During the past few years there has been an especial effort made by the Board of Education to advance the standard of the school, and they have succeeded to a remarkable degree. Never before in the history of the school have there been so many Regent counts in proportion to scholars as at present. Never before has there been such aspiration exhibited on the part of the students as during recent years. We trust that with the increased facilities the new building affords, the past achievements will be redoubled, and many more will go from this school to seek higher education in the larger institutions of our land.
COURSE OF STUDY.
The course of study is simple, and so arranged that each subject lays the foundation for the next higher subject pursued. Sufficient time is given each subject, so that a pupil may master all the details before passing to the next grade.
The Academic Course requires three years attendance, and prepares a student for entrance to normal schools. The Advanced Classical Course, requiring four years study, prepares a student for college, based upon the average college curriculum.
Upon the completion of the course of study, and having obtained the required number of Regent counts, a diploma is granted corresponding to the course pursued by the student.
SCHEDULE OF CLASS WORK.
First Year. Reading--Chart, blackboard work, and First Reader. Spelling--Oral and written. Numbers--Prince's First Book. Simple Objects--First quarter; size and color alternating second quarter.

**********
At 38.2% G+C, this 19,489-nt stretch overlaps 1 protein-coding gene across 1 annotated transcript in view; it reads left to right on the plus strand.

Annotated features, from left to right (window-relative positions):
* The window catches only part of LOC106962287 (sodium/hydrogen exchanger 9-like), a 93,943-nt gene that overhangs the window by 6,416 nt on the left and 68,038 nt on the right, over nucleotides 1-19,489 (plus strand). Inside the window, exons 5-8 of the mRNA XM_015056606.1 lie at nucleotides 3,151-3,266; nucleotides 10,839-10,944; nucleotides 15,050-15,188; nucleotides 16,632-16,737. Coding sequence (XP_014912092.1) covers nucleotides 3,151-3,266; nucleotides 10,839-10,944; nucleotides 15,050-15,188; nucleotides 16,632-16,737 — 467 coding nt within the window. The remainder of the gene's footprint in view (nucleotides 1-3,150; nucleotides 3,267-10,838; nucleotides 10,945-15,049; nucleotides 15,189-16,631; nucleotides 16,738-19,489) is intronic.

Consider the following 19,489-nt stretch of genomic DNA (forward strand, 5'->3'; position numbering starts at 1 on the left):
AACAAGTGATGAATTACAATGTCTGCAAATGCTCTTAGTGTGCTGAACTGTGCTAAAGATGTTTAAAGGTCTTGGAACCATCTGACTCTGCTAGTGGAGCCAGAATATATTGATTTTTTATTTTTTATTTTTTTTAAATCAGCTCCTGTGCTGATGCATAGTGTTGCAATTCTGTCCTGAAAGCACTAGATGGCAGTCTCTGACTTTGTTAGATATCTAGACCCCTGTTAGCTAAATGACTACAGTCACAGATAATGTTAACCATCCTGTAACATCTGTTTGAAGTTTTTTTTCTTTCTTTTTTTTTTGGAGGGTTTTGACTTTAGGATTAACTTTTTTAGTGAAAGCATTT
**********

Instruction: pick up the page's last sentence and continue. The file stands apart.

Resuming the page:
Second Year. Reading--Second Reader and supplementary reading. Spelling--Oral and written. Numbers--Prince's Second Book. Object Lessons--First half, lessons on plants and animals alternating; second half, lessons on air, clouds, moisture, etc.
Third Year. Reading--Supplementary reading. Numbers--Prince's Third Book. Object Lessons--First half, lessons on air, moisture, etc., as related to temperature and physiography. Geography--Second half, place lessons and the Village. Language--Hyde's Language Lessons No. 1.
Fourth Year. Reading--Third Reader. Numbers--Prince's Fourth Book. Geography--First half, Town and County; second half, Frye's Small Geography. Language--Hyde's Language Lessons No. 1.
Fifth Year. Reading--Supplementary reading. Numbers--Prince's Fifth Book. Geography--First, second and third quarters, finish Frye's Small Geography. Language--Hyde's Language Lessons No. 2. Object Lessons--Fourth quarter, lessons on Plants.
Sixth Year. Reading--Fourth Reader. Numbers-- Prince's Sixth Book. Object Lessons--First half. Geography--Second half, Frye's Complete Geography to South America. Language--Hyde's Language Lessons No. 2.
Seventh Year. Reading--Supplementary reading. Numbers--Prince's Seventh Book. Geography--Frye's Complete to page 80. Grammar--Reed and Kellogg's Higher Lessons.
Eighth Year. Reading--Fifth Reader. Numbers--Prince's Eighth Book. Geography--Frye's Complete, finish and review. Grammar-Finish and review.